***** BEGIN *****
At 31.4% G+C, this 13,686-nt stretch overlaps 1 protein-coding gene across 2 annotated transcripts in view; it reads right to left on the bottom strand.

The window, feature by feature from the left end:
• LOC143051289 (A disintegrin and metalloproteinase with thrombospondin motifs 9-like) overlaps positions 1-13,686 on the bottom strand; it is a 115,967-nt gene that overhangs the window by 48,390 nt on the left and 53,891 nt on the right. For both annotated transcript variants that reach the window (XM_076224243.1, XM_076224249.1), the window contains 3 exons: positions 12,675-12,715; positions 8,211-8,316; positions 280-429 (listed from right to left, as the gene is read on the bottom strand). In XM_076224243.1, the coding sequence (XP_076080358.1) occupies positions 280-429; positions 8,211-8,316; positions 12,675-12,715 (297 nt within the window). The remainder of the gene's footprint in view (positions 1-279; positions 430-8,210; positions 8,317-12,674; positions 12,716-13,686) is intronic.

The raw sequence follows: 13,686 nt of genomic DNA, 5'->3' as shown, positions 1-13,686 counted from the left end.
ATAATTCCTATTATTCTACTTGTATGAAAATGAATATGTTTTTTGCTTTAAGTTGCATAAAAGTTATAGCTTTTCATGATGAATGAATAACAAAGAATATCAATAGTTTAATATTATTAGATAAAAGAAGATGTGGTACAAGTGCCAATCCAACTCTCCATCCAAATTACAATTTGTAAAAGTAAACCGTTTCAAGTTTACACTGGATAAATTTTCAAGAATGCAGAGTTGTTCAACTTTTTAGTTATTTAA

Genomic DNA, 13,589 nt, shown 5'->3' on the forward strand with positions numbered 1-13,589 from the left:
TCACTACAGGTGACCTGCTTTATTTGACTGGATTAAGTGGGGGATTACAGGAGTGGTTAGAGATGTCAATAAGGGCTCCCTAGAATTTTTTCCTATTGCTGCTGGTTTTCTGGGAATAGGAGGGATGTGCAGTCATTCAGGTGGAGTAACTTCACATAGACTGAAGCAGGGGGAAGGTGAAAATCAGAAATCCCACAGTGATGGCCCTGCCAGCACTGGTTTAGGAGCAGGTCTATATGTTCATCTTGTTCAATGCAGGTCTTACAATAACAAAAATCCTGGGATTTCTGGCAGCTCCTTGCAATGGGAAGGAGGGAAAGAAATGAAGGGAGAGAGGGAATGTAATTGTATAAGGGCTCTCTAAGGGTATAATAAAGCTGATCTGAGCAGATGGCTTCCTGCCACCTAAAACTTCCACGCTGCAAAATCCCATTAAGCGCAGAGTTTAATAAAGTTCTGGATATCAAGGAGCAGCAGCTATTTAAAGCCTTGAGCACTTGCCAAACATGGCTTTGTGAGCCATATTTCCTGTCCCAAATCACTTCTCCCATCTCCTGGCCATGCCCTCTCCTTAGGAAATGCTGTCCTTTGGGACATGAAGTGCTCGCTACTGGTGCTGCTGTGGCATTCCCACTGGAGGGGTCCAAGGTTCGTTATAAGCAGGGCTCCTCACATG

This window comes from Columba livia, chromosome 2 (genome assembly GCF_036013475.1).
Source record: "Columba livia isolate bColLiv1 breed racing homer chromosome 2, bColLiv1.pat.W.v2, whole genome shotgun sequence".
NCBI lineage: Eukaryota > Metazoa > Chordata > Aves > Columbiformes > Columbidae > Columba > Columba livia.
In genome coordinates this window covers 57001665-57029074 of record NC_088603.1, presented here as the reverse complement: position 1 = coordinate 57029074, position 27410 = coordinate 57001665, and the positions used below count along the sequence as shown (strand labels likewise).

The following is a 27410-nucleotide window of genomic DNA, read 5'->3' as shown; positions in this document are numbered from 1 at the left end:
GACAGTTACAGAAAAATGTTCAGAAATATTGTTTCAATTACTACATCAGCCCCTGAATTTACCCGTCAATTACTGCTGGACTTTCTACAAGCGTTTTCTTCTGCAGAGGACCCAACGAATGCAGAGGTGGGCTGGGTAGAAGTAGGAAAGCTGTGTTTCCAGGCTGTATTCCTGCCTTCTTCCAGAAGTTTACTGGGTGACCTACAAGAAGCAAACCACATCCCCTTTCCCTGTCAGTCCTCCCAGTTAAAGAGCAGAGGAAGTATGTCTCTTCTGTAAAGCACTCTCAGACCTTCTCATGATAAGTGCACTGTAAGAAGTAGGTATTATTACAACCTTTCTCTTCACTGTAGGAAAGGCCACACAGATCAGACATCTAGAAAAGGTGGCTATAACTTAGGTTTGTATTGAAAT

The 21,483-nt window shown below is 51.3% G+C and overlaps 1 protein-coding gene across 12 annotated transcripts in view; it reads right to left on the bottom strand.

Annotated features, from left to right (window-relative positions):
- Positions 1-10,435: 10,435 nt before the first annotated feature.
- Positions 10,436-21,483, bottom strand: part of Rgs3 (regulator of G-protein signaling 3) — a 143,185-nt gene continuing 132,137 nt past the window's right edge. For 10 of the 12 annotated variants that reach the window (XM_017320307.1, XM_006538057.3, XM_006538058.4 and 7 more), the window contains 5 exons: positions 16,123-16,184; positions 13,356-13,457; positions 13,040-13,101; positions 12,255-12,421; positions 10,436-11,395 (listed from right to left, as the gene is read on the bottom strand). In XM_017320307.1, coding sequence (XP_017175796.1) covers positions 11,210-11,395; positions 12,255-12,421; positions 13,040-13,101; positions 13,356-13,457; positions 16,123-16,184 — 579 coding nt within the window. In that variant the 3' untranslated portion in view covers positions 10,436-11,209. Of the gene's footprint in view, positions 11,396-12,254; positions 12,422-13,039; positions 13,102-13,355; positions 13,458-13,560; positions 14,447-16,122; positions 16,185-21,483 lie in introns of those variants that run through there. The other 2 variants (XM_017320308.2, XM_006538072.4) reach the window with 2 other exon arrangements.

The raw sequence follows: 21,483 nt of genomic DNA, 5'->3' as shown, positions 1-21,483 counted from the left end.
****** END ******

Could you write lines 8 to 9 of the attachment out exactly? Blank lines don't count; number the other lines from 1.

This window comes from Columba livia, chromosome 2 (genome assembly GCF_036013475.1).
Source record: "Columba livia isolate bColLiv1 breed racing homer chromosome 2, bColLiv1.pat.W.v2, whole genome shotgun sequence".